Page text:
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Jakob's Wife
Courtesy SXSW


SXSW 2021: Barbara Crampton Is Wasted in the ‘Salem’s Lot Knockoff Jakob’s Wife

The vampire horror–comedy Jakob’s Wife has a fun Barbara Crampton performance going for it, but that’s about all worth seeing here.

In Stephen King’s early novel ‘Salem’s Lot, an ancient vampire moves into a dying town in Maine and begins to infect the residents one by one, until only a handful are still able to reject his evil. The new horror­–comedy Jakob’s Wife has a similar plot, with another wizened yet powerful vampire taking over a dying mill town one person at a time, though this one doesn’t appear to be located in Maine. The film attempts to distinguish itself from King’s masterful early novel (and Tobe Hooper’s well-regarded miniseries adaptation) by focusing on the plight of a bored housewife, Anne Fedder (scream queen Barbara Crampton), who’s afraid to articulate how bored she is in her 30-year marriage to her pastor husband Jakob (the actor and filmmaker Larry Fessenden). When she’s turned into a vampire, she not only has to figure out how to integrate drinking blood into her daily routine but also what that means for her loveless marriage. Crampton does her best in this uninspired film, but it doesn’t start to take off until it transforms into a comedy halfway through, and even then it’s too late to save Jakob’s Wife.

The film opens with plenty of ominous synthesizer music as Anne watches her husband preach during Sunday service as if the totally innocuous event is supposed to inspire dread for some reason. There are unnecessary closeups as she looks at Jakob and a young woman in their congregation, which make it look as if she thinks he’s having an affair, something the film isn’t trying to suggest. Back at home, Anne cooks Jakob’s meals and tidies up their house, but she takes no pleasure in anything, even a visit from a couple they’re close with.

It’s not until an old beau arrives in town for a business deal that she contemplates doing something reckless. But their chaste kiss in a warehouse ends with him getting eaten and her being turned into a vampire. That’s when Jakob’s Wife starts to lighten up, as she goes through the clichés of learning that regular food doesn’t cut it anymore and only blood will do, preferably from a human being. The oppressive gloom lifts even more once Jakob learns what has become of his wife and has to square his religious convictions with his love for Anne.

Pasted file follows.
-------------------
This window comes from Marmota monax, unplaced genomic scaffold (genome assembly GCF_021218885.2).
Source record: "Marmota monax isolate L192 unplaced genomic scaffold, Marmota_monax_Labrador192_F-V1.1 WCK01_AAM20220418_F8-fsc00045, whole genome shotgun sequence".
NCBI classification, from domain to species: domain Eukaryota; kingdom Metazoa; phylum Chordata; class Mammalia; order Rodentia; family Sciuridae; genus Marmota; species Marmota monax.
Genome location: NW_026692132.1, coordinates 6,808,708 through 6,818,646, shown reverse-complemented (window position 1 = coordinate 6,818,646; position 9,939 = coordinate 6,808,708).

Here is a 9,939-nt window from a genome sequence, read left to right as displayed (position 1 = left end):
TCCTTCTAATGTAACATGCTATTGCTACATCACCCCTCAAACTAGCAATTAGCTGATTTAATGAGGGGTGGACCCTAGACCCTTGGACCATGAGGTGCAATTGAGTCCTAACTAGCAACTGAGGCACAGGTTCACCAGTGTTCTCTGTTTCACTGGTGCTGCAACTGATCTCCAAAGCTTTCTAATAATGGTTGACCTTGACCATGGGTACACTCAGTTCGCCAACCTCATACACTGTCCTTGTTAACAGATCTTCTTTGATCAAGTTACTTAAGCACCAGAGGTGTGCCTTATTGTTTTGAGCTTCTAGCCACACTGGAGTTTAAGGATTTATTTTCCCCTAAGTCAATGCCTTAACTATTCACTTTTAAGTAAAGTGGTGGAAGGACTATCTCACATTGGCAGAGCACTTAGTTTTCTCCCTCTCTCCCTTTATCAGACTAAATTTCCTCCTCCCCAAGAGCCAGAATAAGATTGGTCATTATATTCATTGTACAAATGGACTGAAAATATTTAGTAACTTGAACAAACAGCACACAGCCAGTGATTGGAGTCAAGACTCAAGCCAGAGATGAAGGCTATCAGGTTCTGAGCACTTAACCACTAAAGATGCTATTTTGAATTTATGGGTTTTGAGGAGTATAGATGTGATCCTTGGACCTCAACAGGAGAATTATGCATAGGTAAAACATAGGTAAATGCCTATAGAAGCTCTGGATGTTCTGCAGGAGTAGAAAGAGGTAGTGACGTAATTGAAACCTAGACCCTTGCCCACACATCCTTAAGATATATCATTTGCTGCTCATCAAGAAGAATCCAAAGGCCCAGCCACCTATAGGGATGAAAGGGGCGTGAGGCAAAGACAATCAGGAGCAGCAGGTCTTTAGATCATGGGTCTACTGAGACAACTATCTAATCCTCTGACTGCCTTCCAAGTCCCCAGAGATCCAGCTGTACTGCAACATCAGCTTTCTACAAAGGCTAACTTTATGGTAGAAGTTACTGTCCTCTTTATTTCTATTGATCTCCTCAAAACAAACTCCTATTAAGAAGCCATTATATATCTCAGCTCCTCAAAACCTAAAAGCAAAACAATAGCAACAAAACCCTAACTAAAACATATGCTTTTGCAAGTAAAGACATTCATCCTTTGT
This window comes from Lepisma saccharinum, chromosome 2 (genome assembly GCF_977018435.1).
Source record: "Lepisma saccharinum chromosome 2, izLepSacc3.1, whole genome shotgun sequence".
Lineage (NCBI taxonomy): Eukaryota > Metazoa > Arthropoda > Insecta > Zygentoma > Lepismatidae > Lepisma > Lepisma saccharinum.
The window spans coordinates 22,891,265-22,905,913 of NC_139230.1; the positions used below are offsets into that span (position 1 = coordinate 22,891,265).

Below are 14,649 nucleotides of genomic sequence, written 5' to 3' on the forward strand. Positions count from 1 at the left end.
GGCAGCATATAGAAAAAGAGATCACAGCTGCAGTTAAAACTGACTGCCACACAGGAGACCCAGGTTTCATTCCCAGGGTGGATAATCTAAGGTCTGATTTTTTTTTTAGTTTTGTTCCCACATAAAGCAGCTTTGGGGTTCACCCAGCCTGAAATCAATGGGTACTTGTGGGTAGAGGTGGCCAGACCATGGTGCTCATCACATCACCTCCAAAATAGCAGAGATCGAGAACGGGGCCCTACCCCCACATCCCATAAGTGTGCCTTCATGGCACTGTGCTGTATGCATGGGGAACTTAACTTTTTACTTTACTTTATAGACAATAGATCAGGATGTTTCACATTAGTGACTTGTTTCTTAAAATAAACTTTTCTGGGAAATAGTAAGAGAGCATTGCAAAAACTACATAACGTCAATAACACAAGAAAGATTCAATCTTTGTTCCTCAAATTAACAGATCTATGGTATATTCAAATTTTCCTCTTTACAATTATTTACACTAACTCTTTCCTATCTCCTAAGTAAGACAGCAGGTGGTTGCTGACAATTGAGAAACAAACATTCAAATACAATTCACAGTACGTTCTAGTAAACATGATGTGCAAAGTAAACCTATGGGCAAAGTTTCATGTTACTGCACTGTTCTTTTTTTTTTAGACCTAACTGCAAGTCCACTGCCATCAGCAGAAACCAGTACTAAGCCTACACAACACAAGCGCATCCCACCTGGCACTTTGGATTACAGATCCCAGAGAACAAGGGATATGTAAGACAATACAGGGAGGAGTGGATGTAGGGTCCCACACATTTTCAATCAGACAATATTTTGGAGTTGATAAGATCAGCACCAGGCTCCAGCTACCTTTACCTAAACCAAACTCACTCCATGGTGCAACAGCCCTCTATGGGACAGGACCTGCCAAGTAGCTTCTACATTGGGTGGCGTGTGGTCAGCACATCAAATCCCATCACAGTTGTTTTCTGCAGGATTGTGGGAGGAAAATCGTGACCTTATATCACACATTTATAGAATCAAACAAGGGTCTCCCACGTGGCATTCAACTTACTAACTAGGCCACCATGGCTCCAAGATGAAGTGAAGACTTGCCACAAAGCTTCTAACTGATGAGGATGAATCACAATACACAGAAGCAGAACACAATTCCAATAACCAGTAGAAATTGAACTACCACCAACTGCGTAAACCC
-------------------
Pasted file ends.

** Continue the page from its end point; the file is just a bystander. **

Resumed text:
Jakob's Wife
Courtesy AMP

Jakob’s Wife bills itself as a horror-comedy, but it’s an illustration of how difficult it is to navigate that tricky subgenre rather than a genuine success. It might have helped to telegraph early on, even slightly, that the film would be taking a comic turn eventually, but the movie lays it on thick with the dour music and the leaden acting. Even when it finally pivots to comedy, neither the director Travis Stevens or his co-screenwriters Kathy Charles and Mark Steensland show much affinity for comedy. There aren’t any jokes that really land and there’s little in the way of physical comedy as if it’s a depressed person’s idea of a horror-comedy. The scares aren’t anything to write home about either, leaving Jakob’s Wife in an uncomfortable nether region.

It’s easy to see why Barbara Crampton is so beloved among horror fans, and she’s without a doubt the best part of the film. You get the sense that she’s having fun once her character becomes a vampire, and the film is worth watching if only for her performance. Fessenden also does an admirable job with his part, first as the overly serious minister and then as the conflicted husband to a vampire, but he doesn’t quite stick the transition to comedy, and his dialogue doesn’t help him along. Your mileage may vary when it comes to the comedy, and Crampton fans will want to seek out Jakob’s Wife, but too often it feels as if it’s stuck in limbo, neither here nor there.

South by Southwest celebrates the convergence of the interactive, film, and music industries. Follow our coverage from March 16–20, 2021.

Written By

Brian Marks is Sordid Cinema's Lead Film Critic. His writing has appeared in The Village Voice, LA Weekly, The Los Angeles Times, and Ampersand. He's a graduate of USC's master's program in Specialized Arts Journalism. You can find more of his writing at Best film experience: driving halfway across the the country for a screening of Jean-Luc Godard's "King Lear." Totally worth it.

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